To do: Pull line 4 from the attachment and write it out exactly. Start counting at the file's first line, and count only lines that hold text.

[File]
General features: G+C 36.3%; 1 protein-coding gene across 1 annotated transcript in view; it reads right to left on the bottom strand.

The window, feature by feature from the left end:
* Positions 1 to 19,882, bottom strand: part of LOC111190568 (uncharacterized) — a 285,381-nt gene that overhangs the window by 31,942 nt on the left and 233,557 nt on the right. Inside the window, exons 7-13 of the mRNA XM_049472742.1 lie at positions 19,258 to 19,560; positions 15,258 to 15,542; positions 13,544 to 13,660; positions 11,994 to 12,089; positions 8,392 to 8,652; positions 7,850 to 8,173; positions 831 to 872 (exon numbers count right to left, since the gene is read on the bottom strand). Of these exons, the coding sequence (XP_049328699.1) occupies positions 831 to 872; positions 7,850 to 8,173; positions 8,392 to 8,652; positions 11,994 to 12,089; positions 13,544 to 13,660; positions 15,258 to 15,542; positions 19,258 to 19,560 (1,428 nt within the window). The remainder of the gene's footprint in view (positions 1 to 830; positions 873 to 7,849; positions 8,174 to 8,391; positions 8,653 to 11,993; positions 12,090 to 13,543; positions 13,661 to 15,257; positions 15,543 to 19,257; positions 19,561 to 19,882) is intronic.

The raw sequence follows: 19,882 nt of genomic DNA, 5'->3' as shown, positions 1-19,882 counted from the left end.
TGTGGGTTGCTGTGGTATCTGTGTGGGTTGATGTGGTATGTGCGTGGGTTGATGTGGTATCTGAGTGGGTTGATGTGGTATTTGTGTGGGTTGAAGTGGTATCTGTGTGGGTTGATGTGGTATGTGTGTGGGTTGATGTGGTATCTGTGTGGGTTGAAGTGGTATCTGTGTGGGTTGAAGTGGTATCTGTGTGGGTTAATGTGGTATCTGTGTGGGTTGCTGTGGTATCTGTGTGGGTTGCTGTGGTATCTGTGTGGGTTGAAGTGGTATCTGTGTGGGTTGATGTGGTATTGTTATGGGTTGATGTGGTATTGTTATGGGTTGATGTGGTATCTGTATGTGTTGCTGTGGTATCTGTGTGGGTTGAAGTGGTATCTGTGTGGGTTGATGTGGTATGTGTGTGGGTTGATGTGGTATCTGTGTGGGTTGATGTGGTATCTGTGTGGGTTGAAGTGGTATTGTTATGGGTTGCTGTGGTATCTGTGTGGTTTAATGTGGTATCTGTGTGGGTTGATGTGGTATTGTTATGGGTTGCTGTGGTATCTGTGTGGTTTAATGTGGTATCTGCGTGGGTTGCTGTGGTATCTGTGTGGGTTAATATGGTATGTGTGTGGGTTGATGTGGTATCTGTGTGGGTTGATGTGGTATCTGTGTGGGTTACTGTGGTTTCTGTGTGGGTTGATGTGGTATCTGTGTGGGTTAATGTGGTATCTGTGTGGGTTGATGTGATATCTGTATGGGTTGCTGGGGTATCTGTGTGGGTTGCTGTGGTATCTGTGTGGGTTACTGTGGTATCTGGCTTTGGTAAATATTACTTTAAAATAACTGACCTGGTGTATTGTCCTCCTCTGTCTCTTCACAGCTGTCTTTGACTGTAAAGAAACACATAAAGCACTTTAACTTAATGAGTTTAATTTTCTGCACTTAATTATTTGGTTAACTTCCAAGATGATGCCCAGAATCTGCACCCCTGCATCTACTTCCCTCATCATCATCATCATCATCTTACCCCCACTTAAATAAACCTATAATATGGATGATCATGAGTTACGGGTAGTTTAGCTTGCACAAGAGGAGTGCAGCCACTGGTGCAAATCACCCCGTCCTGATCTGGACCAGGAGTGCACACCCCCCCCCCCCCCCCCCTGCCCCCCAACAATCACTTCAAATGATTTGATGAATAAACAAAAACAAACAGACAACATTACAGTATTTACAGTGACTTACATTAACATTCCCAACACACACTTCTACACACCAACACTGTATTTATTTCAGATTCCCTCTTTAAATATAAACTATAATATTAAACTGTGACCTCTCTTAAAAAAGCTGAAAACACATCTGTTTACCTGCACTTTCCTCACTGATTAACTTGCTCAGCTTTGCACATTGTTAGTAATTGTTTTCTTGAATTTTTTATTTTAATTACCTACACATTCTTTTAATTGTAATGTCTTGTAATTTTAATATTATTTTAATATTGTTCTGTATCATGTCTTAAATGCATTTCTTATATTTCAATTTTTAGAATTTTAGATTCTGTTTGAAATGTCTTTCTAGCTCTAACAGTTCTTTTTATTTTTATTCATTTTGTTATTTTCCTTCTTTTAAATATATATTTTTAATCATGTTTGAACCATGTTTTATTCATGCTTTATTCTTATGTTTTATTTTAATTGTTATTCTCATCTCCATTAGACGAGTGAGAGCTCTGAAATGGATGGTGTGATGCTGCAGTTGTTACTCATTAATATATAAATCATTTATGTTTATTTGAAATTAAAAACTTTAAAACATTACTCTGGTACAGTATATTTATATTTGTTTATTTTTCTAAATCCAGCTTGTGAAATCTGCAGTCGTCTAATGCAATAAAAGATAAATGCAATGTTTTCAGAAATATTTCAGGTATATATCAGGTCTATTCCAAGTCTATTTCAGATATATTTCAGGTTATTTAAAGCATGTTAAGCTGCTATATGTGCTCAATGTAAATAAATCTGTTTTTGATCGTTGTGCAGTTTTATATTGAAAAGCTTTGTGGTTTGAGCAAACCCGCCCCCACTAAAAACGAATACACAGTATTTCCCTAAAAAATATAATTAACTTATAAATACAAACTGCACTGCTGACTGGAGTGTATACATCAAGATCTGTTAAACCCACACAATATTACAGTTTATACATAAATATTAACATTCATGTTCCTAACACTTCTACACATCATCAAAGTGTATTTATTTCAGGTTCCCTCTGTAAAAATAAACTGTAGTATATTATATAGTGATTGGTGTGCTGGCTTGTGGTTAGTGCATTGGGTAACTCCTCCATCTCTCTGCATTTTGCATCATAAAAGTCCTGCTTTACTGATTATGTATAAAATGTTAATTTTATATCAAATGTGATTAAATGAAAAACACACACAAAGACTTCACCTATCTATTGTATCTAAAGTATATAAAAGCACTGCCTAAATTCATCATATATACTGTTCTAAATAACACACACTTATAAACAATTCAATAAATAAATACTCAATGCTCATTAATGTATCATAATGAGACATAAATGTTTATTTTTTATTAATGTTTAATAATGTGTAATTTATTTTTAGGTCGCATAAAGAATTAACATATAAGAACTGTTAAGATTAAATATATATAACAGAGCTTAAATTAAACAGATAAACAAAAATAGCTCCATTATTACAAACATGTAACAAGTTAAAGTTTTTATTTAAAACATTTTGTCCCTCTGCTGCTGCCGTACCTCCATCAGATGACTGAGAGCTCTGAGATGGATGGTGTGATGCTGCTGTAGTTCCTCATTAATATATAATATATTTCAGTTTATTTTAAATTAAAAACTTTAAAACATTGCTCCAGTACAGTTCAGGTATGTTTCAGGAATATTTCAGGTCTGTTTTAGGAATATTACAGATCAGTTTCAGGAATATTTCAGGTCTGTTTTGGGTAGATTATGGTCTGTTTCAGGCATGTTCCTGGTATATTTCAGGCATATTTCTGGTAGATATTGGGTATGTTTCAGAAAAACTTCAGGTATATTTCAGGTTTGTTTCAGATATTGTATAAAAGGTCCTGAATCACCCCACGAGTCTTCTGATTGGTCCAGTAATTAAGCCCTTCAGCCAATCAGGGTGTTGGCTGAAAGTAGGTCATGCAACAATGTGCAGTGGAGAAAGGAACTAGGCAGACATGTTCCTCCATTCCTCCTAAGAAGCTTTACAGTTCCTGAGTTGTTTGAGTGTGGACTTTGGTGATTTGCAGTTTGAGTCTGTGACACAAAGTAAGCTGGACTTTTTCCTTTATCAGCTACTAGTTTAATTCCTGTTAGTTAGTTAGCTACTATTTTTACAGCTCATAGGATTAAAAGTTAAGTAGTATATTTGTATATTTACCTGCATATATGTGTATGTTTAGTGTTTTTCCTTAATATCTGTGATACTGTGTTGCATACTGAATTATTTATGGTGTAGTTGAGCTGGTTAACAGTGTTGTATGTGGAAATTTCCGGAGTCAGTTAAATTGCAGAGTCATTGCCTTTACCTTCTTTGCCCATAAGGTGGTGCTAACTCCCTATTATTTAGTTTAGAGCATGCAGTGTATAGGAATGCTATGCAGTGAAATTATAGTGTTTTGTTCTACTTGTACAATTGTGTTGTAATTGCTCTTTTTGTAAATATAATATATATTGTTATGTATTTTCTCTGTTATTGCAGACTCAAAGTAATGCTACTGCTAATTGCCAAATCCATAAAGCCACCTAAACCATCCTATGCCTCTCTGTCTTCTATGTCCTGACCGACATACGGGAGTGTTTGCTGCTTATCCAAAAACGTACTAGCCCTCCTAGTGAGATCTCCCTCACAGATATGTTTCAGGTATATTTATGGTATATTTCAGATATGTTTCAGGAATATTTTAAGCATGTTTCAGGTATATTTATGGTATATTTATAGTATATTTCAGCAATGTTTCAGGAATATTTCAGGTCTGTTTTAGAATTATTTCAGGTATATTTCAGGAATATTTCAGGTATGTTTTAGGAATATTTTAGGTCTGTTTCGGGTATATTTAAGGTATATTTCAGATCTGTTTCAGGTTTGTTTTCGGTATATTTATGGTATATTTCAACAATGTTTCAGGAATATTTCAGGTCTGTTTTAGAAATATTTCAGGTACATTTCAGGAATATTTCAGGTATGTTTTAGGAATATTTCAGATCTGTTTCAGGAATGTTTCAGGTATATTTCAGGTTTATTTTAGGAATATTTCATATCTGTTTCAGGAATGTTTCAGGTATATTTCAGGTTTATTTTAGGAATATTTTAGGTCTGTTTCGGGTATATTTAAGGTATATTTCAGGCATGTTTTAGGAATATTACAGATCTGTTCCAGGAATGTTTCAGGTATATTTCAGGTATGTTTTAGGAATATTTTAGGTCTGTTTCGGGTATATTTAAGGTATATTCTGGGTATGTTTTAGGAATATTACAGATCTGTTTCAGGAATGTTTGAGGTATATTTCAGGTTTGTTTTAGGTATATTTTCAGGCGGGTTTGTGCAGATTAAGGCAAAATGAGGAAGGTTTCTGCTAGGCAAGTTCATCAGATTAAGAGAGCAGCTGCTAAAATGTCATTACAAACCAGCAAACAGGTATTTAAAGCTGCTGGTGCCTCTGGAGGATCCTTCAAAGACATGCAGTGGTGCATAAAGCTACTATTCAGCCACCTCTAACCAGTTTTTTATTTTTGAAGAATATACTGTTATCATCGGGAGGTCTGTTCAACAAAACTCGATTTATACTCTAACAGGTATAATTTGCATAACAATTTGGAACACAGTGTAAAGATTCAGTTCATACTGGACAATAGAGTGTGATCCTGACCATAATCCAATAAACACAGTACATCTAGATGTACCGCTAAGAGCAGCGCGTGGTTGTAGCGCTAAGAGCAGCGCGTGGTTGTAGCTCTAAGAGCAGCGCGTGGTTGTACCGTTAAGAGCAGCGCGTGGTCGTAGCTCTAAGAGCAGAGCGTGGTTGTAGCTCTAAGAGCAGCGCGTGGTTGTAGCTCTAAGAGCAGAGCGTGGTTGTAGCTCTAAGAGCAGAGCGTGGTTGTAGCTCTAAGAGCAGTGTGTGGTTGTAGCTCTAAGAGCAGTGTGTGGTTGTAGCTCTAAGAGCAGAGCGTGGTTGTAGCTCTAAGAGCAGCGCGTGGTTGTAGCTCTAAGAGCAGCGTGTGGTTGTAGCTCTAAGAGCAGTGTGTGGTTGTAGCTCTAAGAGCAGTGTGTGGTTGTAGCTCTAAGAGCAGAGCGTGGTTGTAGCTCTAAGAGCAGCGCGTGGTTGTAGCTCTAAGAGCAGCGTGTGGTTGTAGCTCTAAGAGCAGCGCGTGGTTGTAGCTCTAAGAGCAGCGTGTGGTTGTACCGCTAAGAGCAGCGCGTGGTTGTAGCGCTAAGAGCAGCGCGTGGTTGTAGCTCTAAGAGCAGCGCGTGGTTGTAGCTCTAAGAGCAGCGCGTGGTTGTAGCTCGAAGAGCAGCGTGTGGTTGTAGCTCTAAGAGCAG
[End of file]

The raw sequence follows: 19,882 nt of genomic DNA, 5'->3' as shown, positions 1-19,882 counted from the left end.